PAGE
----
The 2019 Christmas speech by Queen Elizabeth II highlighted the importance of “small steps” in making progress and “putting aside differences,” following a “bumpy” year. She made special reference to a new addition to the royal household—the child of Prince Harry and Meghan Markle.
The annual Christmas broadcast sees the queen share words of wisdom and reflect on the year gone by. This year’s speech included several examples of small steps bringing about change.
“As we look forward to the start of a new decade, it is worth remembering it is often the small steps—not the giant leaps—that bring about lasting change,” she said.
The first example referenced by the queen was America’s historic Apollo 11 mission which saw Neil Armstrong become the first man to set foot on the Moon.
The queen recalled how, as a child, she never imagined humans would ever walk on the Moon, but Armstrong’s feat marked “a giant leap for mankind and indeed for womankind,” she said.
Earlier this year, NASA announced its plan to send a woman to the moon by 2024 on the next space mission which will include both male and female astronauts. “Giant leaps often start with small steps,” the queen said.
The queen also mentioned how this year saw the birth of her eighth great grandchild, Archie Harrison Mountbatten-Windsor, the son of Prince Harry and Meghan Markle, the Duke and Duchess of Sussex—while referencing the significance of the birth of another child—baby Jesus—on Christmas Day.
“Two hundred years since the birth of my great great grandmother Queen Victoria, Prince Philip and I have been delighted to welcome our eighth great grandchild into our family. Of course at the heart of the Christmas story, lies the birth of a child. A seemingly small and insignificant step overlooked by many in Bethlehem.
“But in time, through his teaching and by his example, Jesus Christ would show that in small steps, taken in faith and hope can overcome long-held differences and deep-seated divisions and bring harmony and understanding,” she said.
The queen also noted how several have tried to follow in Jesus’ footsteps in navigating a divided world on a path that may have felt “quite bumpy at times this year.”
“Many of us have already tried to follow in His footsteps. The path of course is not always smooth and may have felt at times this year quite bumpy, but small steps can make a world of difference,” the queen said.
Bumpy it has been indeed for one particular royal, Prince Andrew, who is linked to Jeffrey Epstein, the disgraced billionaire who was indicted on sex trafficking charges over the alleged abuse of multiple minors before he was found dead in his jail cell.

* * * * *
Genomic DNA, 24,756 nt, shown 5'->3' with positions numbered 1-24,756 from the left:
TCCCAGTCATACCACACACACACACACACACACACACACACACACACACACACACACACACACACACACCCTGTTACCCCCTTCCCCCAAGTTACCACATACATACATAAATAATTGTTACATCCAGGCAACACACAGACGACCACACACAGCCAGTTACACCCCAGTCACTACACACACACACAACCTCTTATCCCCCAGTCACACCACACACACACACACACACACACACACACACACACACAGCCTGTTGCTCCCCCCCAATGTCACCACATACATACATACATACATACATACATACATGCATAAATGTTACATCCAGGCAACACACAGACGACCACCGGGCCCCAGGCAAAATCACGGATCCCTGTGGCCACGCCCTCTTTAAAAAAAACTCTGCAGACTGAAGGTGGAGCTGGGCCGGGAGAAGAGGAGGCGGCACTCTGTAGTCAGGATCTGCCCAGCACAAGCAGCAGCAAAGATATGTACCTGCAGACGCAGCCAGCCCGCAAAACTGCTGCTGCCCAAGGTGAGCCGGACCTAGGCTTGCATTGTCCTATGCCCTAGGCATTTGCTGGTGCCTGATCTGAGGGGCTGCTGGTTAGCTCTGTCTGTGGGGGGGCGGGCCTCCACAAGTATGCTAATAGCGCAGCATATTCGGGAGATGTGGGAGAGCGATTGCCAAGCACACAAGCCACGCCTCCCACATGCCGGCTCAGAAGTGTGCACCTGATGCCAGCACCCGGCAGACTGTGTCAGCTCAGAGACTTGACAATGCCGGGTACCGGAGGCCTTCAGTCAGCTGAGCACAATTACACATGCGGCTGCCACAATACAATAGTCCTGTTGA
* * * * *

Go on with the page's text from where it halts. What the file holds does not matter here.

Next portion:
Prince Andrew came under further scrutiny after Virginia Roberts alleged she was forced to have sex with him in London, New York and on a private Caribbean island owned by Epstein when she was under the age of consent.
The queen also noted the challenges facing the modern age and how “new generations” have brought a “sense of purpose” to issues like climate change.
“The challenges faced today by people may be different from those faced by my generation. But I have been struck by the new generations that have brought a similar sense of purpose to issues such as protecting our environment and our climate,” she said.
Among this year’s most prominent examples of a new generation purposefully driven to protect the planet is Greta Thunberg, the teenage activist who was recently named Time magazine’s “Person of the Year” for her global campaign work on raising awareness about climate change.
The queen also highlighted examples of small steps leading to progress throughout history, including nations that were once sworn enemies in the Second World War coming together for the 75th anniversary of the historic D-Day battle earlier this year.
“Such reconciliation seldom happens over night, it takes patience and time to rebuild trust and progress often comes through small steps. By being willing to put past differences behind us and move forward together, we honor the freedom and democracy once won for us at so great a cost,” she said.
The 93-year-old monarch has delivered her Christmas speech for the past six decades. Her first was a radio broadcast in 1952, during which she spoke about the importance of carrying on the traditions of her father, who died in February of that same year. She was 26 years old at the time.
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